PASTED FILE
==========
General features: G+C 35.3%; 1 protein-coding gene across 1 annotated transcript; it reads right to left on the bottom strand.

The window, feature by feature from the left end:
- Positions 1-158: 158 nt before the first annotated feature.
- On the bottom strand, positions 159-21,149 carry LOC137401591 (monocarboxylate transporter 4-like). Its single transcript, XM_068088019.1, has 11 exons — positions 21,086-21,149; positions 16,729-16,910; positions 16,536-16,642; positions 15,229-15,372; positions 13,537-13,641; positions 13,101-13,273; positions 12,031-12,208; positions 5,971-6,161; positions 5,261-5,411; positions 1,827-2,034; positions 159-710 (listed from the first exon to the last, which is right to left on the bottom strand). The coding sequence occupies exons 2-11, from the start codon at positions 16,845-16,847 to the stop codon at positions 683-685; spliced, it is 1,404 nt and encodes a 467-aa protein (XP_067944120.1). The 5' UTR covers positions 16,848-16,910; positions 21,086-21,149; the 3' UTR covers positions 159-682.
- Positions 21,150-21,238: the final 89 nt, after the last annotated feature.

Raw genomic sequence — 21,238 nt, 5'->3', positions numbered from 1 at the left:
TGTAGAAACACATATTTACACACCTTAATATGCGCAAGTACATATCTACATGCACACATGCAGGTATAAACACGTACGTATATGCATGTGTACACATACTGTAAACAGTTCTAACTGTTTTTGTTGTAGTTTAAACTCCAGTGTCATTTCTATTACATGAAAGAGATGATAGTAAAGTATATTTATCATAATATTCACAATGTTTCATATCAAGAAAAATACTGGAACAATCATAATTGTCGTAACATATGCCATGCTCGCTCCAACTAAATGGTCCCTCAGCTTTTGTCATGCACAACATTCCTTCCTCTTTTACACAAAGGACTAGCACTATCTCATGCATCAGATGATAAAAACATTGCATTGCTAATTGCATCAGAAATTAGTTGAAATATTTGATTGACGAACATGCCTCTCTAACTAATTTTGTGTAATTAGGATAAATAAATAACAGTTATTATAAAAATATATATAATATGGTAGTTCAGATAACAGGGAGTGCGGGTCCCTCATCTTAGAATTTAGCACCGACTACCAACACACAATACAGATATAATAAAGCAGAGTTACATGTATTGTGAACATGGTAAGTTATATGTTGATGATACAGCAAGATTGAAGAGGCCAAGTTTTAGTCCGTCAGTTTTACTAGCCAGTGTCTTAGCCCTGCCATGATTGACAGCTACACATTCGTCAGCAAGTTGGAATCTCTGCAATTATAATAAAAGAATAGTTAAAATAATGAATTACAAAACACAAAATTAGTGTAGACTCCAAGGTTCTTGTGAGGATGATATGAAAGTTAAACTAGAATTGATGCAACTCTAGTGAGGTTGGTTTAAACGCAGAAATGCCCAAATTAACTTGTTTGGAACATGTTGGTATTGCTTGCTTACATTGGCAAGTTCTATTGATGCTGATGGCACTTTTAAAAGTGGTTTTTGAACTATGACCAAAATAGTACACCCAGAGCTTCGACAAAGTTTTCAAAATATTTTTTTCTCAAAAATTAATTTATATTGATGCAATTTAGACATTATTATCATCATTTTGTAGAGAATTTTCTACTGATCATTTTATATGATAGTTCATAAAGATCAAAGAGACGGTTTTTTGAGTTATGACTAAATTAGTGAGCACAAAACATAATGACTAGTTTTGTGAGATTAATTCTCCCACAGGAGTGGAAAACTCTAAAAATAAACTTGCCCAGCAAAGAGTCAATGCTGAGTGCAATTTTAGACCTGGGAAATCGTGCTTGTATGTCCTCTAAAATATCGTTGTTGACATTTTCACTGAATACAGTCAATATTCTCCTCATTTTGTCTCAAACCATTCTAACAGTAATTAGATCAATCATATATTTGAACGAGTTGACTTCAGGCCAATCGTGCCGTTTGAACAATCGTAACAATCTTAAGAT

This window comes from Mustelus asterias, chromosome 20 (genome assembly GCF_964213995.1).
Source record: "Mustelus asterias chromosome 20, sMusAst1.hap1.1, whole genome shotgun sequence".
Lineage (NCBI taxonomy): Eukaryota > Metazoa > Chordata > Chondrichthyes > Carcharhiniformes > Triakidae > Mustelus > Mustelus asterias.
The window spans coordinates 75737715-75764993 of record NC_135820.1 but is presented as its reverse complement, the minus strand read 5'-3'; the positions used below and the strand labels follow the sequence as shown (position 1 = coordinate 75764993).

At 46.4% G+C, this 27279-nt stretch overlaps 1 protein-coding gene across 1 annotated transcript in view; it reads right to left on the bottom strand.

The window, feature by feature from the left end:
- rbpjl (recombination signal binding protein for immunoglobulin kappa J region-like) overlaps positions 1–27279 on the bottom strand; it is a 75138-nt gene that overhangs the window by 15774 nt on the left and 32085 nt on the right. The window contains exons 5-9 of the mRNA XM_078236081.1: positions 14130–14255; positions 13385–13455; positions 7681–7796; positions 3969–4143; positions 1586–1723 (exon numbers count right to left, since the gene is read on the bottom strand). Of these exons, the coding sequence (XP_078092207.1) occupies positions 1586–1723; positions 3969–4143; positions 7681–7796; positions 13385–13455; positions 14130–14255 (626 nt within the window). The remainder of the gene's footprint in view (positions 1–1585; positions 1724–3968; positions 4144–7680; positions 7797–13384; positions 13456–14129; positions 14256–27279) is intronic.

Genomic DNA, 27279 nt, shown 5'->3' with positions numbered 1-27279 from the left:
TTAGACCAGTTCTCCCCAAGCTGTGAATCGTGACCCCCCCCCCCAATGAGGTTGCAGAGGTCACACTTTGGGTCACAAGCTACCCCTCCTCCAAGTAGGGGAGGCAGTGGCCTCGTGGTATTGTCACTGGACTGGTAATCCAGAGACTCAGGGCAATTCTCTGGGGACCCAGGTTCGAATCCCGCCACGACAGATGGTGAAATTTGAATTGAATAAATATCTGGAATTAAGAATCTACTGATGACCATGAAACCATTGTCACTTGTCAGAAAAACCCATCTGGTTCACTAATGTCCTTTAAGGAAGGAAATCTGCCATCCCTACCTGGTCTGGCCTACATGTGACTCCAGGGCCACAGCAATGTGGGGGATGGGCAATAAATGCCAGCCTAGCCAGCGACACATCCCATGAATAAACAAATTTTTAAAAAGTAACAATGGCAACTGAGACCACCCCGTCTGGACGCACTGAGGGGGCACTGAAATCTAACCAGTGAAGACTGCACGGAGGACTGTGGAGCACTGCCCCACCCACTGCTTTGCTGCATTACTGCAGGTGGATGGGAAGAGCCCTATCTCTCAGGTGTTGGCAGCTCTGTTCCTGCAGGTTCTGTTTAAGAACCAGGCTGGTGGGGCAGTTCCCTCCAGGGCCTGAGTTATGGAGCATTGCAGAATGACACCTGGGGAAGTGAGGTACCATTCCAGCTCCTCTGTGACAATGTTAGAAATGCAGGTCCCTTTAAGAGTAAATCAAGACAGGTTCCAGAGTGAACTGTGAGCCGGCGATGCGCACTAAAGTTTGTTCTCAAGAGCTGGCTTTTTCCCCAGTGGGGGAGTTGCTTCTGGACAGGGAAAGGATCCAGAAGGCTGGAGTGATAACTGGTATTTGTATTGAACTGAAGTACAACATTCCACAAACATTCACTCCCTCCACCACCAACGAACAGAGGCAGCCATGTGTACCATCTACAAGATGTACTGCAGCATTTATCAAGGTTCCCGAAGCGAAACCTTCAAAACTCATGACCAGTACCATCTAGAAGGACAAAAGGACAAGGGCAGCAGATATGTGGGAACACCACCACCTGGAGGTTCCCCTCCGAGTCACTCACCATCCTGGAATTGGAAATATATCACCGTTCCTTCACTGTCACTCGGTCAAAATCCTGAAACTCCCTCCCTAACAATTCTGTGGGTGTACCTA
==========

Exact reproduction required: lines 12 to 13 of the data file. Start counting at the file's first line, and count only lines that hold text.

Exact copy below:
At 46.4% G+C, this 27279-nt stretch overlaps 1 protein-coding gene across 1 annotated transcript in view; it reads right to left on the bottom strand.

The window, feature by feature from the left end: